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The Worst Games Of 2017

Nobody sets out to make a bad game. Video games—even shoddy ones—take a lot of time, energy, and money to create. Who wants to waste all that on a substandard product?

But things don't always go according to plan, especially in the high-pressure world of video game development. All it takes is one rushed deadline, one unforeseen technical hurdle, or one poor decision to tank an otherwise promising game. Even in a year bursting with great games—and 2017 is absolutely one of those—a few duds are bound to sneak through. Sorry, developers. We know you tried. Better luck next time!

Mass Effect: Andromeda

No other game in 2017 crumbled under the weight of fans' expectations quite like Mass Effect: Andromeda. After Mass Effect 3 wrapped up Commander Shepard's saga with one of the most divisive endings in video game history, the Mass Effect faithful looked to Andromeda to restore the franchise to its previous glory.

During production, representatives from BioWare, Mass Effect's developer, said all the right things. Andromeda would give players more freedom to explore than any previous game in the series, with a new open-world design and plenty of sidequests. The storytelling would be sharp and focused, incorporating the lessons BioWare learned after Mass Effect 3's poor reception. A new galaxy and new lead character wiped the slate clean, giving newcomers a perfect entry point into the franchise.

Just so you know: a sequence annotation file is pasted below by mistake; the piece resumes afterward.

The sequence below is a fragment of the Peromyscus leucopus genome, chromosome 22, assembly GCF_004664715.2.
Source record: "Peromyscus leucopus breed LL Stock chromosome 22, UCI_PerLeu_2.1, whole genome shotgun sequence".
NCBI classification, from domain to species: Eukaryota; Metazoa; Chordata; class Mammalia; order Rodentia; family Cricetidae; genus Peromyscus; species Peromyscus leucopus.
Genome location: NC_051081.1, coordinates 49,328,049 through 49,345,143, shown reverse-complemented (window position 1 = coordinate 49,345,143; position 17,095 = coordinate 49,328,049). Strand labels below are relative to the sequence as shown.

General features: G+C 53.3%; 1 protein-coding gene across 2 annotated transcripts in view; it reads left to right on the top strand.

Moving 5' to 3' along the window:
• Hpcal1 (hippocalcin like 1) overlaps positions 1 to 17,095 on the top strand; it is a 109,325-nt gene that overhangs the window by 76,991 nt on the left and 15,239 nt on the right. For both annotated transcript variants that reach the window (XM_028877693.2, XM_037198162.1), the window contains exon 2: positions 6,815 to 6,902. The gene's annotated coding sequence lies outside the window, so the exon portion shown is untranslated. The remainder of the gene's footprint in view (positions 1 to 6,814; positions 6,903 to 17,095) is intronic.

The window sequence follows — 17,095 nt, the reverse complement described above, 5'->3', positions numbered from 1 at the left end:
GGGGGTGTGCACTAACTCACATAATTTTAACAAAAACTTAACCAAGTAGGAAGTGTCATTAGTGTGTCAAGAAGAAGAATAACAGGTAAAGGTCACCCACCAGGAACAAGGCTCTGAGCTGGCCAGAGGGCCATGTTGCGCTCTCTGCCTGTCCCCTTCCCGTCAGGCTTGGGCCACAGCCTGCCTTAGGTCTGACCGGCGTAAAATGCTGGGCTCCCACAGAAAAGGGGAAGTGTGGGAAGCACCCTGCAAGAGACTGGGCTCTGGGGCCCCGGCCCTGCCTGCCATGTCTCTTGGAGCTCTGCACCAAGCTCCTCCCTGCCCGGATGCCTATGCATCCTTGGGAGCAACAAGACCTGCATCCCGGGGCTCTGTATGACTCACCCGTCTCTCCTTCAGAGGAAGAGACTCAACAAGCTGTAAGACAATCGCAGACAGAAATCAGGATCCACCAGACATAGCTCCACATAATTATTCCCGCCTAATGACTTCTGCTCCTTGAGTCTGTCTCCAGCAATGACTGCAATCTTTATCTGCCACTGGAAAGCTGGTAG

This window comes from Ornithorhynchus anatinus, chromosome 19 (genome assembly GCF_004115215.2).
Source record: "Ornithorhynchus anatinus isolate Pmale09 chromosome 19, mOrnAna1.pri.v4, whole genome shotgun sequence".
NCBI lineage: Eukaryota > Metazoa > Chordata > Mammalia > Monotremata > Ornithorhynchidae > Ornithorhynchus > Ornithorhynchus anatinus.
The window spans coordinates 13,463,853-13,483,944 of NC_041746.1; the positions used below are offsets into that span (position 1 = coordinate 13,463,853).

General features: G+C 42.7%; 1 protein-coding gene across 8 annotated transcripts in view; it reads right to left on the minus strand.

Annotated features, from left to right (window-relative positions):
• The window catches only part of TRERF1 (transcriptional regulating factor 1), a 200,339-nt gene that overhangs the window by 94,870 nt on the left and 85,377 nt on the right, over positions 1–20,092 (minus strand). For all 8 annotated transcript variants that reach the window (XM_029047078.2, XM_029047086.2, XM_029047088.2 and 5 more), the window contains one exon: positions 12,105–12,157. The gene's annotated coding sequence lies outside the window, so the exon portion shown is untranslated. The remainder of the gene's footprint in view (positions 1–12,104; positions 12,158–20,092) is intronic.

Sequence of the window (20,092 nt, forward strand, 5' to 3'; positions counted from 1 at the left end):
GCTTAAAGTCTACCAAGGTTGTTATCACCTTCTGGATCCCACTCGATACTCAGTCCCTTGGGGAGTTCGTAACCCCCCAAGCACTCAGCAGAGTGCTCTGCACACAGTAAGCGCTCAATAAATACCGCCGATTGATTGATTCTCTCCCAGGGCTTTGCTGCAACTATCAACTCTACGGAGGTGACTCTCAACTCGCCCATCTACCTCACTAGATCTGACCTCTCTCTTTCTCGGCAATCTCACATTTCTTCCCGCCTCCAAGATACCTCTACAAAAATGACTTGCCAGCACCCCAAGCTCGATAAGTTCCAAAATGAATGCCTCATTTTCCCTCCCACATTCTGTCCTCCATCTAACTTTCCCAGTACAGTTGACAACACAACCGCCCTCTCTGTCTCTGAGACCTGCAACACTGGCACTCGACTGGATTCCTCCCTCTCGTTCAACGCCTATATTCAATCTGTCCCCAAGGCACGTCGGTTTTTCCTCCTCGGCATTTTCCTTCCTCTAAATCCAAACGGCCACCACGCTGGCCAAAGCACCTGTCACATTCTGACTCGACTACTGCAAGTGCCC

And then, the game arrived. Oh, sure, the combat—which is more action-heavy than ever—earned positive marks, but bugs and glitches ran rampant. Critics and players found fault with Andromeda's facial animations, which plunged its characters deep into the off-putting uncanny valley. Many criticized Mass Effect: Andromeda for being "boring," and wrote off its world-expanding side quests as filler. Thanks to Andromeda's weak reception, BioWare and Electronic Arts scuttled plans for future expansions and decided to put the entire Mass Effect franchise on hiatus.

From design and technical standpoints, you'll play worse games than Mass Effect: Andromeda in 2017. But you won't play anything more disappointing. It should've been the triumphant return of video gaming's best and most compelling space opera, and it isn't. Not even close.

Yooka-Laylee

Nostalgia alone isn't enough to make a good game. If you need proof, look at Yooka-Laylee. In the lead-up to its release—and during its record-breaking crowdfunding campaign—the people behind the game assured backers and fans that it would be just like the 3D platformers of the Nintendo 64 and PlayStation eras.